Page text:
Sulfur plays many important roles in the growth of soybean plants, from helping with nitrogen (N) uptake to the formation of essential amino acids. As a result, it is important that growers understand how to manage sulfur for high soybean yields.

Data from the most recent annual Operational Benchmark Study conducted among No-Till Farmer readers shows 59% of respondents expect to apply sulfur to their soybean crop in 2022. This is a dramatic increase from the 31-39% who applied sulfur during each of the previous half dozen years. With higher fertilizer prices, it appears that many no-tillers are taking a closer look at how nutrients other than N, phosphorus (P) and potassium (K) can help keep no-till soybean yields at a high level.

Material distributed by the United Soybean Board indicates that sulfur deficiencies, which are showing up more often in no-till soybean fields, are caused by several factors, including:

1Reduced industrial emissions due to scrubbers at coal-burning electricity plants keeping sulfur out of the environment, with current rates averaging a loss of around 5 pounds per acre.

2Higher crop yields, which remove more sulfur from the soil. It is estimated that a 70-bushel per acre soybean crop will remove 13 pounds per acre of sulfur.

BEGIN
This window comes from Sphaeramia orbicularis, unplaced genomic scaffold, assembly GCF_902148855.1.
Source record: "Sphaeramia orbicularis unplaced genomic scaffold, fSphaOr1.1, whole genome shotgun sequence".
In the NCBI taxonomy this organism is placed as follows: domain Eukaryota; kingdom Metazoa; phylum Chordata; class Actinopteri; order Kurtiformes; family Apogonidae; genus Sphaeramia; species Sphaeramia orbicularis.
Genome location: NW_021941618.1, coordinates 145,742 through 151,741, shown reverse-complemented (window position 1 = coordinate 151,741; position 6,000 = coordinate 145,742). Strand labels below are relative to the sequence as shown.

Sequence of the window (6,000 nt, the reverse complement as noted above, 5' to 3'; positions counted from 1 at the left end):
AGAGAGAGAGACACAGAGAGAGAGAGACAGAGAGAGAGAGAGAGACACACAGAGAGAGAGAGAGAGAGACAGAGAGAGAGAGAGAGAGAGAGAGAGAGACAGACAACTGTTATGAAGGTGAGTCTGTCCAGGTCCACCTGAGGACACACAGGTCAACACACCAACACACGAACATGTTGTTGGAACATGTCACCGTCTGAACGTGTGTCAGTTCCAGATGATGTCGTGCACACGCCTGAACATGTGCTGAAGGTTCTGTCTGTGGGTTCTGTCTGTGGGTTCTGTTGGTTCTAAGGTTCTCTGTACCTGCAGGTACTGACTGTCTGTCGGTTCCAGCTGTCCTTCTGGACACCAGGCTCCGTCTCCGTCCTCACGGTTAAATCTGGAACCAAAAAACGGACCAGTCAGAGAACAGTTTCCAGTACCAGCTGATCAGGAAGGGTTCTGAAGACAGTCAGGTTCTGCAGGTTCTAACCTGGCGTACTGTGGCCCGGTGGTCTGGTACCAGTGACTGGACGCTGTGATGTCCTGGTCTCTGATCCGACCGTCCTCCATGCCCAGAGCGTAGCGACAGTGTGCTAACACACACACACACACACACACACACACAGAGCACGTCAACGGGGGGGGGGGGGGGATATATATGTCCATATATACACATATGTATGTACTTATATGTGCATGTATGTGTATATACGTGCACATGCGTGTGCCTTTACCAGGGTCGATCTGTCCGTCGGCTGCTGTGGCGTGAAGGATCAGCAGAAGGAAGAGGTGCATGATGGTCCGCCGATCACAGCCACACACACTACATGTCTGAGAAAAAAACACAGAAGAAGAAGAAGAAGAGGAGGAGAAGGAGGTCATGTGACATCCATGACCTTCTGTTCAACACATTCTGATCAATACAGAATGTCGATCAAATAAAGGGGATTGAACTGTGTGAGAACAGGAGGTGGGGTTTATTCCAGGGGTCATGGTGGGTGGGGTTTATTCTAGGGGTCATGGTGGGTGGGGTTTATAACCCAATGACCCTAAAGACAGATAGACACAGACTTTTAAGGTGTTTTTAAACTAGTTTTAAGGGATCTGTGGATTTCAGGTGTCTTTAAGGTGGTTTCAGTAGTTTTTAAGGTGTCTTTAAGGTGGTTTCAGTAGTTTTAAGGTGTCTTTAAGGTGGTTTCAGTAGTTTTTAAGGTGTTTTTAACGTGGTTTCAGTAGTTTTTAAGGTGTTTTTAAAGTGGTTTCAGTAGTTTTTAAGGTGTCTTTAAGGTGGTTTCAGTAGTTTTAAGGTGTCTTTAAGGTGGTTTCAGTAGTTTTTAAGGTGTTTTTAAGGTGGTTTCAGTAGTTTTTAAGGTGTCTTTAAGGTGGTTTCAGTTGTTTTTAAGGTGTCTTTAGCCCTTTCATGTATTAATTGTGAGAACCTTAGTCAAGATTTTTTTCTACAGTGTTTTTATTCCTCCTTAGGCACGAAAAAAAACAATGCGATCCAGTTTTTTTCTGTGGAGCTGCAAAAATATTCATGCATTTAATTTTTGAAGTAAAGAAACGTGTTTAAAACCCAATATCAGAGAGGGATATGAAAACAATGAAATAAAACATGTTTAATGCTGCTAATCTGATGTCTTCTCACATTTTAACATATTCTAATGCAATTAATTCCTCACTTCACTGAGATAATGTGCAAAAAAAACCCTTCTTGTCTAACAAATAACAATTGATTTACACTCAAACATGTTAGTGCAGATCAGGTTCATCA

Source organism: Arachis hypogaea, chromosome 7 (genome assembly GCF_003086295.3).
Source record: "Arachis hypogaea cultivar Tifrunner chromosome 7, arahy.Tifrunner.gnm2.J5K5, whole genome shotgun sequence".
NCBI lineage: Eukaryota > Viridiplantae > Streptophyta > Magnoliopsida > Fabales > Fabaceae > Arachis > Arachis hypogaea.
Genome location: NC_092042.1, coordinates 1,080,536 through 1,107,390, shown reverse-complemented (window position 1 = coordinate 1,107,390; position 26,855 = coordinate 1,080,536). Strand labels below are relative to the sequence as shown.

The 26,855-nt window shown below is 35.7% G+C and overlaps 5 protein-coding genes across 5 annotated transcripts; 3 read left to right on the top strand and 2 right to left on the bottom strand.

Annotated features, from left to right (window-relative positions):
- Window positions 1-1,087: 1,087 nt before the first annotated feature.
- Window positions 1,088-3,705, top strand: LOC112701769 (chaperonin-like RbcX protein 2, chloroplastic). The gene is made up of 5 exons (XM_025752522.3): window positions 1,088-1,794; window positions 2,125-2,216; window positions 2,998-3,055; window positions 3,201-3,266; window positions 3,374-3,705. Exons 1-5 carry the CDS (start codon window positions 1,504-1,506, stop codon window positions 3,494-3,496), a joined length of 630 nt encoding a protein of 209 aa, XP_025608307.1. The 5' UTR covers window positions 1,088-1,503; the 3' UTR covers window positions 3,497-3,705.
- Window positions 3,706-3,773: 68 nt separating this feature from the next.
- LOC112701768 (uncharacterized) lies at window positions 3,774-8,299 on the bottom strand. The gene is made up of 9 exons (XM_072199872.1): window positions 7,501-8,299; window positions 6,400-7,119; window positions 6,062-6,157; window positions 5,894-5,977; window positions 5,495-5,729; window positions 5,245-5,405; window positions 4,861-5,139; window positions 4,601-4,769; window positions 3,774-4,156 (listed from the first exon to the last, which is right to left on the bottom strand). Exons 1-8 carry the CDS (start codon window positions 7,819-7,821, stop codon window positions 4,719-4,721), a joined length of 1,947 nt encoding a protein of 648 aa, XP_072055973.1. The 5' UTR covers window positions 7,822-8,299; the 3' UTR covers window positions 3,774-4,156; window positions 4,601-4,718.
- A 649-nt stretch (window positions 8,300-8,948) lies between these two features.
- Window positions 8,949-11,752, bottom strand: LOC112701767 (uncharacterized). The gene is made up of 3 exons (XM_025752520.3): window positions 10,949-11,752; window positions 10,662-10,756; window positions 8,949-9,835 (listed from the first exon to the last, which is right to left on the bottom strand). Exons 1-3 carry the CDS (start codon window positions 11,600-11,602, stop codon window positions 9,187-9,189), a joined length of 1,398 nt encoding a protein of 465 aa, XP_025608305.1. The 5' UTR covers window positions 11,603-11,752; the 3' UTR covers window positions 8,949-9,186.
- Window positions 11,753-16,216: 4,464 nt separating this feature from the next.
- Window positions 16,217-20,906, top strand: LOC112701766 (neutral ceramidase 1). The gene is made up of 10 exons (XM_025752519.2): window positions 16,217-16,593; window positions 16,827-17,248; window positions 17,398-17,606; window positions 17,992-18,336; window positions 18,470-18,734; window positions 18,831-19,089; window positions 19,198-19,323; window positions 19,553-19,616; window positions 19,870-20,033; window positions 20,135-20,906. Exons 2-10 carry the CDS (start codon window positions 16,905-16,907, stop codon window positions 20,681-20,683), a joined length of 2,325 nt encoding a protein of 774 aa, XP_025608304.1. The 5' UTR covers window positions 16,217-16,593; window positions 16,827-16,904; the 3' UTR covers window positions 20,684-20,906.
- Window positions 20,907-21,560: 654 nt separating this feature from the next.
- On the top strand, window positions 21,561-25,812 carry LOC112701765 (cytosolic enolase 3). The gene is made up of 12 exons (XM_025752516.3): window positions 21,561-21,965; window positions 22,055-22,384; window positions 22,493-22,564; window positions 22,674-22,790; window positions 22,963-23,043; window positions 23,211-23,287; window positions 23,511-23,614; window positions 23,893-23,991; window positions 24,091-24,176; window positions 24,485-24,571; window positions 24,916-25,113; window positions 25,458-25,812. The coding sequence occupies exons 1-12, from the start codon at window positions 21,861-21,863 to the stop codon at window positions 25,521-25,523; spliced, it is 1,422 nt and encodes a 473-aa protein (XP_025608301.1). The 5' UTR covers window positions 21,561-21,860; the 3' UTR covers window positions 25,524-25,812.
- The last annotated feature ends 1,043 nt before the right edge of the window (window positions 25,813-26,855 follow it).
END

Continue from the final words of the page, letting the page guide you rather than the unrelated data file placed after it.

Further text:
3Increased use of fertilizers that don’t have any sulfur content compared to applying livestock manure that contains significant amounts of sulfur.

4Sulfur leaching out of the root zone at higher rates due to excessive rainfall or irrigation.

The importance of managing sulfur is becoming a priority for many no-tillers as it can not only impact soybean production, but also impact livestock feed quality. While sulfur is incorporated into soybean protein via the amino acids cysteine and methionine, animals cannot synthesize either of these and instead must get them from dietary sources. In fact, sulfur-containing amino acids (SAAs) are often the limiting factor when using soybean meal as animal feed.

Understanding Sulfur Mobility

Based on United Soybean Board material, the pros and cons of applying sulfur are full of contradictions. While sulfur is among the most mobile and variable nutrients in the soil — which makes soil testing for sulfur challenging — it has a low mobility once incorporated into plants. In addition, sulfur can interact with other nutrients applied at the same time, such as N, P, K and manganese.

Depending on temperature and moisture levels, approximately 95% of the sulfur in the soil is found in organic matter, which is broken down (mineralized) to sulfate-sulfur (SO4-S) over many years. It is the SO4-S that is absorbed by plant roots. Once in the plant, sulfur is not easily transported.

Most sulfur is transported through the plant as a hitchhiker. When plants suffer from a lack of N, they deconstruct older leaves and tissues and transport the N-containing compounds to new growth areas or for use in seed production. Since some of these compounds also contain sulfur, the sulfur is transported to seeds as well. However, if plants receive sufficient amounts of N, they normally do not transport the N-containing compounds, so the seeds may end up deficient in sulfur and thus deficient in sulfur-containing amino acids.